Allama Iqbal Pics, Age, Photos, Biography, Pictures, Wikipedia

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Allama Iqbal 10 Personal Facts, Bio, Wiki

Born: November 9, 1877, Sialkot, Pakistan
Died: April 21, 1938, Lahore, Pakistan
Place of burial: Tomb of Allama Iqbal, Lahore, Pakistan
Children: Javed Iqbal, Muneera Bano, Miraj Begum, Aftab Iqbal

Spouse: Sardar Begum
Nationality: British Raj
Education: Ludwig Maximilian University of Munich (1907–1908)
Birthday: November 9, 1877 (Scorpio)

Born In: Sialkot, Pakistan
Also Known As: Sir Muhammad Iqbal
Died At Age: 60
Spouse/Ex-: Karim Bibi, Mukhtar Begum, Sardar Begum

Father: Shaikh Noor Mohammad
Mother: Imam Bibi
Children: Aftab Iqbal, Javid Iqbal, Miraj Begum
Born Country: Pakistan

Died On: April 21, 1938
Place Of Death: Lahore, Pakistan
Notable Alumni: Murray College, Oriental College, Inns Of Court School Of Law, Government College University, Lahore
Grouping Of People: Muslims

City: Sialkot, Pakistan
Education: Trinity College, Cambridge, Government College University, Lahore, Heidelberg University, Inns Of Court School Of Law, Oriental College, Murray College

Allama Iqbal 10 Pics, Photos, Pictures

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Allama Iqbal 10 Fast Facts, Bio, Wiki

Sir Muhammad Iqbal was a South Asian Muslim writer, philosopher, scholar and politician, whose poetry in the Urdu language is considered among the greatest of the twentieth century, and whose vision of a cultural and political ideal for the Muslims of British-ruled India was to animate the impulse for Pakistan. 

He is commonly referred to by the honorific Allama (from Persian: علامہ, romanized: ʿallāma, lit. ’very knowing, most learned’).

Born and raised in Sialkot, Punjab in an ethnic Kashmiri Muslim family, Iqbal completed his B.A. and M.A. at the Government College Lahore. He taught Arabic at the Oriental College, Lahore from 1899 until 1903. During this time, he wrote prolifically.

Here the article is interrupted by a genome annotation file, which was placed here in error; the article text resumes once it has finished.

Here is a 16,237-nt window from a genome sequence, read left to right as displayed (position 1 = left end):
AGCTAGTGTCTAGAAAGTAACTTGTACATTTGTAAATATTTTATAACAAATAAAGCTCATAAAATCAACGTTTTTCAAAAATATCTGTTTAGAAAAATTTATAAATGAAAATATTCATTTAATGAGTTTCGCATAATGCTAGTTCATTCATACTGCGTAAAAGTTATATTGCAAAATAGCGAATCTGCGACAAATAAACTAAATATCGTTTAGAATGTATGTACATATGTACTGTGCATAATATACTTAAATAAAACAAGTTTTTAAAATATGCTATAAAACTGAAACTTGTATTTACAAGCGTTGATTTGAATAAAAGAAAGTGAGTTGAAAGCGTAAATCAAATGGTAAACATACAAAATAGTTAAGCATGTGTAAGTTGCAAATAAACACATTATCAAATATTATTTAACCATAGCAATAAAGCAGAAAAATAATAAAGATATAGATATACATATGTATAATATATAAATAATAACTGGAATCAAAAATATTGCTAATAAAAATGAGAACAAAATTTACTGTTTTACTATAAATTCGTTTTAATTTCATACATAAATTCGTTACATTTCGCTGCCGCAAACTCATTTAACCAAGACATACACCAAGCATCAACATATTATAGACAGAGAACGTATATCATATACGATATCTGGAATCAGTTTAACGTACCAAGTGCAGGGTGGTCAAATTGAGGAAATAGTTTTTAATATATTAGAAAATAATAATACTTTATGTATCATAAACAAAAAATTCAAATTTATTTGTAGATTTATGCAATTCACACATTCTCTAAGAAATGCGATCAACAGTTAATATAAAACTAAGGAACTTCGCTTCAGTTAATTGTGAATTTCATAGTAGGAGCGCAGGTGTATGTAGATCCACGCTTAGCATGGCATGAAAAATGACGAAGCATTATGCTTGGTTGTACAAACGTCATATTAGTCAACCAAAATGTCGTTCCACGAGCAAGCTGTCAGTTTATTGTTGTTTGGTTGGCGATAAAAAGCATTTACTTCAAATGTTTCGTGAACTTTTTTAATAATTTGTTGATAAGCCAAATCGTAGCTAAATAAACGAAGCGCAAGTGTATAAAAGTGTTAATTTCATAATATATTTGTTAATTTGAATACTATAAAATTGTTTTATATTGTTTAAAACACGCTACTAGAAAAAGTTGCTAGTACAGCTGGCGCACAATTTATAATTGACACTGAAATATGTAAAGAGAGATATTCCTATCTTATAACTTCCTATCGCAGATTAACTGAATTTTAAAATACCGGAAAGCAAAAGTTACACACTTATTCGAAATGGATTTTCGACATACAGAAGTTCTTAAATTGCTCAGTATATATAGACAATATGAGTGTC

Among the Urdu poems from this time that remain popular are Parinde ki faryad (A bird’s prayer), an early meditation on animal rights, and Tarana-e-Hindi (The Song of Hindustan) a patriotic poem—both poems composed for children.

In 1905, he left for further studies in Europe, first to England, where he completed a second B.A. at Trinity College, Cambridge and was subsequently called to the bar at Lincoln’s Inn, and then to Germany, where he received a Ph.D. in philosophy at the University of Munich.

After returning to Lahore in 1908, he established a law practice but concentrated on writing scholarly works on politics, economics, history, philosophy, and religion.

He is best known for his poetic works, including Asrar-e-Khudi – after whose publication he was awarded a knighthood, Rumuz-e-Bekhudi, and the Bang-e-Dara. In Iran, where he is known as Iqbāl-e Lāhorī (Iqbal of Lahore), he is highly regarded for his Persian works.

Iqbal regarded Rumi as his Guide and Ashraf Ali Thanwi as the greatest living authority on the matter of Rumi’s teachings. 

He was a strong proponent of the political and spiritual revival of Islamic civilisation across the world, but in particular in South Asia; a series of lectures he delivered to this effect were published as The Reconstruction of Religious Thought in Islam.

Iqbal was elected to the Punjab Legislative Council in 1927 and held a number of positions in the All India Muslim League.

In his 1930 presidential address at the League’s annual meeting in Allahabad, he formulated a political framework for Muslims in British-ruled India. Iqbal died in 1938. After the creation of Pakistan in 1947, he was named the national poet there.

He is also known as the “Hakeem-ul-Ummat” (“The Sage of the Ummah”) and the “Mufakkir-e-Pakistan” (“The Thinker of Pakistan”). The anniversary of his birth (Yom-e Welādat-e Muḥammad Iqbāl), 9 November, used to be a public holiday in Pakistan until 2018. 

Abul Hasan Ali Hasani Nadwi wrote Glory of Iqbal to introduce him to the Arab world.